1. Cleaning Scans
The very first step after you open a raw image (assuming itís grayscale, if not, grayscale it, unless it's a color page obviously) is to crop/rotate. Some people, in order to maintain a down-to-the-pixel height and width, prefer to do things really clumsily. Instead, the easy way is to just use the crop tool. If it's a 2pg raw and there aren't frames that span both pages, select the first page by roughly drawing a rectangle around it with the crop tool. What will be cropped off will be darkened. Now, manually adjust the sides to darken excess areas to crop them off. Find one of the longer straight lines on the page (frame borders) to act as a guide for rotating. Still using the crop tool, move one of the rectangle legs against this line, then rotate (move cursor just outside rectangle until curvy rotate pointer shows up) so that the crop rectangle is lined up with this straight line. Move the adjusted leg back to allow some margin space, then finally crop. This should leave you with your desired single page, rotated so that it looks straight. Since sometimes lines get warped and frame edges that should be parallel are not, zoom out to make sure the page looks straight, and if not, rotate again. You may just have to find the happy medium where, although crop rectangle edges do not line up with any of the frame edges, the differences on opposing edges cancel each other out so the overall page looks straight.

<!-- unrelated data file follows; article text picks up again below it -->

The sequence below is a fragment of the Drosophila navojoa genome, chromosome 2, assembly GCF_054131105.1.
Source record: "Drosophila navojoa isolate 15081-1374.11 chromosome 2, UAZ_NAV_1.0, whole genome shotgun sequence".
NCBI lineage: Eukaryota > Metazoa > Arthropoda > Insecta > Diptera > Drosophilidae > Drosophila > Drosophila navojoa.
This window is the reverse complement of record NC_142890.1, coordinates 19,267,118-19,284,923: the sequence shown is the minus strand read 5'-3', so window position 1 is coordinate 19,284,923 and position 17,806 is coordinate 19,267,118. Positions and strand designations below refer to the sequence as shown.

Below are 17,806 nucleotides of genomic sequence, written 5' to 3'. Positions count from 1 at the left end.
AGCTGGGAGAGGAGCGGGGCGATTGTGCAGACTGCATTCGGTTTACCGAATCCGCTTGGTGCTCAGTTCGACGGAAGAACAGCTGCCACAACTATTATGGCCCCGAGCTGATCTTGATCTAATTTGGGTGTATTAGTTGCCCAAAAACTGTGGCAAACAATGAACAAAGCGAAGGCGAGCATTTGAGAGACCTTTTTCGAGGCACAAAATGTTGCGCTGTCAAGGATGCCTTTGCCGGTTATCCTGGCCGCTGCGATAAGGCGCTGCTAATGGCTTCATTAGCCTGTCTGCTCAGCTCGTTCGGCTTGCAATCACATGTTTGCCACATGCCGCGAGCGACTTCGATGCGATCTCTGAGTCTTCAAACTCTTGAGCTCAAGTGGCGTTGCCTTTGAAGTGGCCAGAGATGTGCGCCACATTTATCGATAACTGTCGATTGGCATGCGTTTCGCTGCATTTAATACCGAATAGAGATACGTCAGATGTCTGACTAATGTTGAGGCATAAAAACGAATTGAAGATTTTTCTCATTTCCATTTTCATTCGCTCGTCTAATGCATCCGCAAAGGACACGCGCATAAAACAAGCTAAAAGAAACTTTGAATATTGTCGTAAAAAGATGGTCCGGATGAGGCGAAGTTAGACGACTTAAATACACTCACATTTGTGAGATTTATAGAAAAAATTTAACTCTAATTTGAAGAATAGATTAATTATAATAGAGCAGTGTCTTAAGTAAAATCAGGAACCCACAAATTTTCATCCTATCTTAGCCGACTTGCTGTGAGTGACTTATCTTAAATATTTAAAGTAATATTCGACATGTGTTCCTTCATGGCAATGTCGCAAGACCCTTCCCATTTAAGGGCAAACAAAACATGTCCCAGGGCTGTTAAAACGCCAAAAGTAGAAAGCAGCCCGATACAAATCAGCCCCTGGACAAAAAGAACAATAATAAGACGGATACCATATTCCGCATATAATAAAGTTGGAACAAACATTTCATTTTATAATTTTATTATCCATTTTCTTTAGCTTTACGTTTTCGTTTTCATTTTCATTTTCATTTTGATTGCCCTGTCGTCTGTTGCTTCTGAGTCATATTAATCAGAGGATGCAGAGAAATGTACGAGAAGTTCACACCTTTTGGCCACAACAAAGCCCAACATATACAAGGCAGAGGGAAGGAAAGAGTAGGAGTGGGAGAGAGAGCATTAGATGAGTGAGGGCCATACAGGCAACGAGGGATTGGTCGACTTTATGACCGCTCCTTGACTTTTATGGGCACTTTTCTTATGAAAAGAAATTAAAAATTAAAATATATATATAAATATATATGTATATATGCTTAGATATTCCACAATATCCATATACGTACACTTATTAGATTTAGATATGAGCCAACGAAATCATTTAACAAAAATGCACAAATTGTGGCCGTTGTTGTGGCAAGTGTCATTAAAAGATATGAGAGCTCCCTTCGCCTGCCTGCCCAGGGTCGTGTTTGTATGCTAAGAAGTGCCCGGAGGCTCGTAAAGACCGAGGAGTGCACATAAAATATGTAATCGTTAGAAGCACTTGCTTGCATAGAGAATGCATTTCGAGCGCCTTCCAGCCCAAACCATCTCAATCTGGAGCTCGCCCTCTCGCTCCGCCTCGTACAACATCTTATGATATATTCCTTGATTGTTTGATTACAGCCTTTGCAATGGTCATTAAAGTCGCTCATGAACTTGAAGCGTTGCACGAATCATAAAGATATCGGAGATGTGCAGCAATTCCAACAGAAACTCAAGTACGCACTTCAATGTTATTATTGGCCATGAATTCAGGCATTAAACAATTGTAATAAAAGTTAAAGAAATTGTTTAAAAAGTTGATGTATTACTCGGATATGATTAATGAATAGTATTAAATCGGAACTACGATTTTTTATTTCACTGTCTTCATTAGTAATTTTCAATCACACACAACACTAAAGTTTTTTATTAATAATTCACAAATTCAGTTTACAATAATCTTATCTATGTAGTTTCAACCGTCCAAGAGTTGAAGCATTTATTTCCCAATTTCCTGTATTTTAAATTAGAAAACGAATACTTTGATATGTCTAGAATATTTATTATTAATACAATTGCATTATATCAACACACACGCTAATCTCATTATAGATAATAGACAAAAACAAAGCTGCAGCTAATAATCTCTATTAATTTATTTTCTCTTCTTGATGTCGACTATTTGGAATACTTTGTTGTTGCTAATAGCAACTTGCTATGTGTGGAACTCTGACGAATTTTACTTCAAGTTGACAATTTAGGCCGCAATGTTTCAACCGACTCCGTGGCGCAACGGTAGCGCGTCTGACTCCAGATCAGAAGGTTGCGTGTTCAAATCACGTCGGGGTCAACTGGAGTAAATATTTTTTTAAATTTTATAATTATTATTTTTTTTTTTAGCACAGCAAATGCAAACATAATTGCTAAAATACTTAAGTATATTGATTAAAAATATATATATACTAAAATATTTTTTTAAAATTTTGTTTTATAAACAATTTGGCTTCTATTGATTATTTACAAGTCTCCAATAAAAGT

Note how, on the left, the raw image is clearly not properly rotated, as compared to the vertical line of the crop rectangle edge. By rotating the crop rectangle until it is parallel with the edge, you can ensure that your final image is properly aligned.